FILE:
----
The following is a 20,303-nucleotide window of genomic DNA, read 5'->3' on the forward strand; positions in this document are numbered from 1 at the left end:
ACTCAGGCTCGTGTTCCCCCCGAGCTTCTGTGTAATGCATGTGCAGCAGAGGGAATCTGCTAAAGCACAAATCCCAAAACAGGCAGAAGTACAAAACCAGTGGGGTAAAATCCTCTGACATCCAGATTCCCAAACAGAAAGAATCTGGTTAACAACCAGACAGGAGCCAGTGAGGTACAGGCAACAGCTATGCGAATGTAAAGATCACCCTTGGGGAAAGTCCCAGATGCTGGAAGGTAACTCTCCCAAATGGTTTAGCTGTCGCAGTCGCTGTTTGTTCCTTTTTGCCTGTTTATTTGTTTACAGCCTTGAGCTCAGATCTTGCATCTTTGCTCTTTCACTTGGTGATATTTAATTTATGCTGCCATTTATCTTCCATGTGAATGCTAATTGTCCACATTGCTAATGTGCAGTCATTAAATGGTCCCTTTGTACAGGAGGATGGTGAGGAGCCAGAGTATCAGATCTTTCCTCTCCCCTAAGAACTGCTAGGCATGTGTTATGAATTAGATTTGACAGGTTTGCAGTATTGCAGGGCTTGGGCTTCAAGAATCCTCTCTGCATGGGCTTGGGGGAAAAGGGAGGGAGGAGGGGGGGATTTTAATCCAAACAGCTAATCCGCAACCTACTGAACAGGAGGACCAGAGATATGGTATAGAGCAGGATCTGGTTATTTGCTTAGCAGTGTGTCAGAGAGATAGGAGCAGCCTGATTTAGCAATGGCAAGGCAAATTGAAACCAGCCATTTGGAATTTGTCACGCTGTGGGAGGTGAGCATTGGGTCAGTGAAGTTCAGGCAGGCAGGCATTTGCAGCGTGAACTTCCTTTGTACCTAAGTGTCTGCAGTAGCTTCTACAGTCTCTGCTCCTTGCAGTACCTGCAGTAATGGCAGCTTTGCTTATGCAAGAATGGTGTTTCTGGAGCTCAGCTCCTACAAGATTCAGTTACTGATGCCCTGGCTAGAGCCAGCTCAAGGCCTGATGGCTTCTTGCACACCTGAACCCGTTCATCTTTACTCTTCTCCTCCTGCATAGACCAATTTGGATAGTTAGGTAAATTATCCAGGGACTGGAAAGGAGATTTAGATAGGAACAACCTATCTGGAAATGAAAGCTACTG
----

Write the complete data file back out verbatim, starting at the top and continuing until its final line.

The following is a 20,303-nucleotide window of genomic DNA, read 5'->3' on the forward strand; positions in this document are numbered from 1 at the left end:
ACTCAGGCTCGTGTTCCCCCCGAGCTTCTGTGTAATGCATGTGCAGCAGAGGGAATCTGCTAAAGCACAAATCCCAAAACAGGCAGAAGTACAAAACCAGTGGGGTAAAATCCTCTGACATCCAGATTCCCAAACAGAAAGAATCTGGTTAACAACCAGACAGGAGCCAGTGAGGTACAGGCAACAGCTATGCGAATGTAAAGATCACCCTTGGGGAAAGTCCCAGATGCTGGAAGGTAACTCTCCCAAATGGTTTAGCTGTCGCAGTCGCTGTTTGTTCCTTTTTGCCTGTTTATTTGTTTACAGCCTTGAGCTCAGATCTTGCATCTTTGCTCTTTCACTTGGTGATATTTAATTTATGCTGCCATTTATCTTCCATGTGAATGCTAATTGTCCACATTGCTAATGTGCAGTCATTAAATGGTCCCTTTGTACAGGAGGATGGTGAGGAGCCAGAGTATCAGATCTTTCCTCTCCCCTAAGAACTGCTAGGCATGTGTTATGAATTAGATTTGACAGGTTTGCAGTATTGCAGGGCTTGGGCTTCAAGAATCCTCTCTGCATGGGCTTGGGGGAAAAGGGAGGGAGGAGGGGGGGATTTTAATCCAAACAGCTAATCCGCAACCTACTGAACAGGAGGACCAGAGATATGGTATAGAGCAGGATCTGGTTATTTGCTTAGCAGTGTGTCAGAGAGATAGGAGCAGCCTGATTTAGCAATGGCAAGGCAAATTGAAACCAGCCATTTGGAATTTGTCACGCTGTGGGAGGTGAGCATTGGGTCAGTGAAGTTCAGGCAGGCAGGCATTTGCAGCGTGAACTTCCTTTGTACCTAAGTGTCTGCAGTAGCTTCTACAGTCTCTGCTCCTTGCAGTACCTGCAGTAATGGCAGCTTTGCTTATGCAAGAATGGTGTTTCTGGAGCTCAGCTCCTACAAGATTCAGTTACTGATGCCCTGGCTAGAGCCAGCTCAAGGCCTGATGGCTTCTTGCACACCTGAACCCGTTCATCTTTACTCTTCTCCTCCTGCATAGACCAATTTGGATAGTTAGGTAAATTATCCAGGGACTGGAAAGGAGATTTAGATAGGAACAACCTATCTGGAAATGAAAGCTACTG